Google Analytics: What’s Coming in 2019 and Beyond?

Jon Boon, Lead Analytics Consultant, SearchStar

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With the lead-in from Meaghan’s presentation, Jon was well set to run through some of the more recent developments in Google Analytics to show everyone how to improve their measurement and attribution capabilities.

Perhaps the most important of developments is the advent of User Analysis within Google Analytics, which allows reporting on a per-user level, as opposed to a per-session basis. In the age of the super-empowered consumer, website sessions are generally on the rise but it’s the users themselves that we should be paying attention to.

The advent of a new, centralised tagging solution - Gtag - alongside the cross-device attribution enabled by Google’s Attribution 360 platform are additional tools to help marketers understand consumer journeys.

Jon also had a look at the pros and cons of investing in Google Analytics 360. The premium product comes with a price tag to match - in excess of £100,000p.a. However, compared with the free version, it offers Enterprise-level site owners with significant benefits in terms of data accuracy, freshness and integration capability with Google’s display and video products.

If your website nets £10M in revenue annually, it doesn’t seem unreasonable to spend just 1% of this to track it properly.

The Optimised Life

Natalie Horne, Founder, Prime Decision

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If the talks from Meaghan and Jon covered the “What’s Happening” aspect of our conversion optimisation mantra, Natalie took us very firmly into the topic of “Why It’s Happening”.

Natalie’s background in behavioural economics helped elucidate the various reasons of why people make the decisions they do and the “levers” that marketer can pull to influence this. While, in crude terms, marketing can help persuade people to take a particular course of action, we need to pay attention to the other things that influence decision making: what Natalie called people’s Autopilot and their Awareness.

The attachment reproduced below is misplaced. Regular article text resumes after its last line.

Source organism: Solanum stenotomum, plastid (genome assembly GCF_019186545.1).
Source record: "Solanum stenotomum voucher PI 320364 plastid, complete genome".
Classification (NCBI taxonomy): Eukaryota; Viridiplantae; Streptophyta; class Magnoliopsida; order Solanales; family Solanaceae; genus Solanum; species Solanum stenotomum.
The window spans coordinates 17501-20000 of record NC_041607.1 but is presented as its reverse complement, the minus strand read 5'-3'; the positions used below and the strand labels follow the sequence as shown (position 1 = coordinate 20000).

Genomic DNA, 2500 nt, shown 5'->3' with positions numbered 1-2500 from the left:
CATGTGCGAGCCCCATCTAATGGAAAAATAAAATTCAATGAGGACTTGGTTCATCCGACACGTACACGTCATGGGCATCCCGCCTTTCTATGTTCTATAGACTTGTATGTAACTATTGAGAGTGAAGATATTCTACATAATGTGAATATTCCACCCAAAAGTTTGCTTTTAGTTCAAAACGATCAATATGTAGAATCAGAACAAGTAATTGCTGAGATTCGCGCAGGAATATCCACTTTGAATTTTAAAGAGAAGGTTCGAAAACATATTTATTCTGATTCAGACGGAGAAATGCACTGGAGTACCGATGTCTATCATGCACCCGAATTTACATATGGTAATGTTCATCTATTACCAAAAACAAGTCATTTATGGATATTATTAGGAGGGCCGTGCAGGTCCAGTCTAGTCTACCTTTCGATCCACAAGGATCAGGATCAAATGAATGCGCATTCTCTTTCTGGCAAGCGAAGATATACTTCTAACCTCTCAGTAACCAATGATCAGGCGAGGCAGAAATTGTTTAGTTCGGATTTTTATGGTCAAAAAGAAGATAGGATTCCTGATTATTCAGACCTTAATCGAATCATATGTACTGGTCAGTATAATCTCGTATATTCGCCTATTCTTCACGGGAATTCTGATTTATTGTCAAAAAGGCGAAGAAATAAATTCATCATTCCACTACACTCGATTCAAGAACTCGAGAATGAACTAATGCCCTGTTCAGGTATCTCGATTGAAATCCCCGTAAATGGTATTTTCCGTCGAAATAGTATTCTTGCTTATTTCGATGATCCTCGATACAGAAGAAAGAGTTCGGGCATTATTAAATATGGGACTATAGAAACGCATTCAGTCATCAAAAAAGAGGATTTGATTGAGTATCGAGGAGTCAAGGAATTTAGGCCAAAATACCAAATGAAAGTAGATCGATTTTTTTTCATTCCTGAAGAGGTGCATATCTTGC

In this instance, Autopilot equates to the “Thinking Fast” of behavioural economics, with consumers being influenced by small nudges to their everyday, instinctive behaviour. Awareness plays more to the considered needs of a person - the decisions made not on Autopilot and without overt persuasion.

If we want users to view a video, we might use persuasion by promoting the video. We might also rely on their Autopilot to not bother skipping a video if we simply autoplay it. But we might further play on their awareness by asking them if they want to watch the video - because they might think they need/ought to.

By being aware, ourselves, as marketers, of the fact that consumers aren’t just data points in an Analytics package but are real human beings that need to be approached in a human way, we can expect to have much more success in our ability to influence decision making.

How Can Qualitative Customer Insight Complement Data Analysis?

Dr. Peter Hocknell, Co-Founder, Outwith